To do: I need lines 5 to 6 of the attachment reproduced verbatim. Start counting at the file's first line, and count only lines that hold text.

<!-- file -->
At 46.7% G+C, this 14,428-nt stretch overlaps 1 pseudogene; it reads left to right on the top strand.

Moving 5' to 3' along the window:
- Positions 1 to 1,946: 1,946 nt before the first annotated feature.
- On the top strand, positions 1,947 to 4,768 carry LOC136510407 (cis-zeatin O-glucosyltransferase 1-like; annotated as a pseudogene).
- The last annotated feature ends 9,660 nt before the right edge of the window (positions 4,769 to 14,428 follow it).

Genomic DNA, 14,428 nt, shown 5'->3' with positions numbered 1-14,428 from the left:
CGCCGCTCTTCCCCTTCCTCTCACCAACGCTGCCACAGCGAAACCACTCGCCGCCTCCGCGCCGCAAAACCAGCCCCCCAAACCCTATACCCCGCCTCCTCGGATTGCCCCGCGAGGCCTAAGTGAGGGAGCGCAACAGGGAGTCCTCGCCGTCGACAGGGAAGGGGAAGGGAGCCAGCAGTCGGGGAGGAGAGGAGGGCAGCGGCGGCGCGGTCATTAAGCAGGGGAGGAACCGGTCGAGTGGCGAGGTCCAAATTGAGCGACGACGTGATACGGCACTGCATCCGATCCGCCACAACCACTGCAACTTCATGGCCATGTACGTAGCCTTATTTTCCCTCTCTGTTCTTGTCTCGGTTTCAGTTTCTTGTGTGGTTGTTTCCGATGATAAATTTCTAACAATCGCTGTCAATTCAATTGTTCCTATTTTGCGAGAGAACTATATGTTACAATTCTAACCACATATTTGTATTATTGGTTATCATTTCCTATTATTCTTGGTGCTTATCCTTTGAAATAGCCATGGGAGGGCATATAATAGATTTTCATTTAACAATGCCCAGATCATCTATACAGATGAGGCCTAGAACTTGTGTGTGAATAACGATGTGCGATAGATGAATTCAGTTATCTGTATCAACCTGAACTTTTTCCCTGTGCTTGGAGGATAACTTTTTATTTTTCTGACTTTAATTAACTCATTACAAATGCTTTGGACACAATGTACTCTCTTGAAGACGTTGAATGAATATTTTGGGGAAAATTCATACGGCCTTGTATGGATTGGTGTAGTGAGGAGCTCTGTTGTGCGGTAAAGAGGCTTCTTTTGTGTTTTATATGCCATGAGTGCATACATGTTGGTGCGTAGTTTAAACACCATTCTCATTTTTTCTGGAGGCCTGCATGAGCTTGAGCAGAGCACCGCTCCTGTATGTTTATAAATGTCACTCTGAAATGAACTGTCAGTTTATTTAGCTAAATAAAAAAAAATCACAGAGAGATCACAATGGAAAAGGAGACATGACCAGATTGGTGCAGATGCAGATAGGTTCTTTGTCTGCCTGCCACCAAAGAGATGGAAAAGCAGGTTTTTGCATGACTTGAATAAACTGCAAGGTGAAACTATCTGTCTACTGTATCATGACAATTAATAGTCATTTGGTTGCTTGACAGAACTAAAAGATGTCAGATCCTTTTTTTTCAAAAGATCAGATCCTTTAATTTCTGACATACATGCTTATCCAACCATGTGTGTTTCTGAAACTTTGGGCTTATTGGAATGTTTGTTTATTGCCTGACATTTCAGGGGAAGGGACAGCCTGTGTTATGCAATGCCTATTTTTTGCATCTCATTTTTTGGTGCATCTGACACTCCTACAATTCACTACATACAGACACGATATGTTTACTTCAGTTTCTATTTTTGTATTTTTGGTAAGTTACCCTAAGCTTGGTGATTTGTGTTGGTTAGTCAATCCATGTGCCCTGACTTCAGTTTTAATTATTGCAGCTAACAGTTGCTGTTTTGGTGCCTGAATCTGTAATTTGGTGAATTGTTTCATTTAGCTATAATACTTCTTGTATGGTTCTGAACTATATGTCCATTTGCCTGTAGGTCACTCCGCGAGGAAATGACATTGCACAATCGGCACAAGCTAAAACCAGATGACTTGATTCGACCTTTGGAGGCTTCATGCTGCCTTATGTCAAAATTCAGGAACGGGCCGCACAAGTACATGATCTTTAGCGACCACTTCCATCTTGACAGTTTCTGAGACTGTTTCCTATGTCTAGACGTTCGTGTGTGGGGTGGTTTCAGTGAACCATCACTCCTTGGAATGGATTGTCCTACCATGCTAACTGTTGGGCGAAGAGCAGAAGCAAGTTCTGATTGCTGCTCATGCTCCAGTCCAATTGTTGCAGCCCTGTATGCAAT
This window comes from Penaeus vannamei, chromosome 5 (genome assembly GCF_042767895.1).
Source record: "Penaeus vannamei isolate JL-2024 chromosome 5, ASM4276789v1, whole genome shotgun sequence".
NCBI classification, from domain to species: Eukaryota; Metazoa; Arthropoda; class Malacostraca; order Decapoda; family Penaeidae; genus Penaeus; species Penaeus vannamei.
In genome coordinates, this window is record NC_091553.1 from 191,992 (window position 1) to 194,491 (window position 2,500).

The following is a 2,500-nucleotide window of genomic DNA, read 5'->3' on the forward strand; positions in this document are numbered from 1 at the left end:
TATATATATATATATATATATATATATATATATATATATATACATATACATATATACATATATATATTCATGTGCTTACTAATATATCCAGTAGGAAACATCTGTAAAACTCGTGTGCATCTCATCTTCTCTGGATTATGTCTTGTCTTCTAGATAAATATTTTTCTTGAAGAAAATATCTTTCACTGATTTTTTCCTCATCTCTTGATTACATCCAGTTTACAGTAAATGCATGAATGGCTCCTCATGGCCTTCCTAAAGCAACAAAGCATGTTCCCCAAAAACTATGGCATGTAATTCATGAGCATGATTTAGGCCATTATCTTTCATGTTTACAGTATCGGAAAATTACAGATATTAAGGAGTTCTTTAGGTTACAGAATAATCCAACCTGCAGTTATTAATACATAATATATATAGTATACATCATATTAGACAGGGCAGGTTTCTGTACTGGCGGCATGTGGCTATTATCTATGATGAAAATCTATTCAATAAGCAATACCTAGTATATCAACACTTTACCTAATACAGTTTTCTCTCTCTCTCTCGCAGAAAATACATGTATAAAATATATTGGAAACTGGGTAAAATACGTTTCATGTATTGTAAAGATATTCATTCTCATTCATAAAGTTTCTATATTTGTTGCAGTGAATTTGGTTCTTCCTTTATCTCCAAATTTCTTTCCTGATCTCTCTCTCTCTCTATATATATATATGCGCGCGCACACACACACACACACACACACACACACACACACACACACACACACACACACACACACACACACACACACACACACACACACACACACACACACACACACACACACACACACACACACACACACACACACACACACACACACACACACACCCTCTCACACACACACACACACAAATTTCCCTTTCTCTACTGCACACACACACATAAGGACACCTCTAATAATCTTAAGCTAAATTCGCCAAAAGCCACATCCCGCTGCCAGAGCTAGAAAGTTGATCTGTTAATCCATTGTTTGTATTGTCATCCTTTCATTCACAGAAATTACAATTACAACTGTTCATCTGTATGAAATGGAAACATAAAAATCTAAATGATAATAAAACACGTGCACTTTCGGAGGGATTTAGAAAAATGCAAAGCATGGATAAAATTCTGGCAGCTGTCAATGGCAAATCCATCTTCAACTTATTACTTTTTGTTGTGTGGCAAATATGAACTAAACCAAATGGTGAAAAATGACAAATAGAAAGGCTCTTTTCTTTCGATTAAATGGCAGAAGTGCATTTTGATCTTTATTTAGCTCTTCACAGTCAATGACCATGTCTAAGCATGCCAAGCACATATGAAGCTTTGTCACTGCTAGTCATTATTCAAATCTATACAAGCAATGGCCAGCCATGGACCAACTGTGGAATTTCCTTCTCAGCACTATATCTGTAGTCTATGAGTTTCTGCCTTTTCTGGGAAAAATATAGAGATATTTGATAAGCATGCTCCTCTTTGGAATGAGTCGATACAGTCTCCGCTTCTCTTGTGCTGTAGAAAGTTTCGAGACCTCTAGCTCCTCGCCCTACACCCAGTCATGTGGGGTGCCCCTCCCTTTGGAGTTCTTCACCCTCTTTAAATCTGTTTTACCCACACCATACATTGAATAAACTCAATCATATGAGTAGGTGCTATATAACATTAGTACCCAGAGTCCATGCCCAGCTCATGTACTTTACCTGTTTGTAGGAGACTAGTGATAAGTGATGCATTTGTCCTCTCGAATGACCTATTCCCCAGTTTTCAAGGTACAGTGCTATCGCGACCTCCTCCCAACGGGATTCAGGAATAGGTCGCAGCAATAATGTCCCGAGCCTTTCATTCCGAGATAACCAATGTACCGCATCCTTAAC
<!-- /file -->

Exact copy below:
- The last annotated feature ends 9,660 nt before the right edge of the window (positions 4,769 to 14,428 follow it).

Genomic DNA, 14,428 nt, shown 5'->3' with positions numbered 1-14,428 from the left: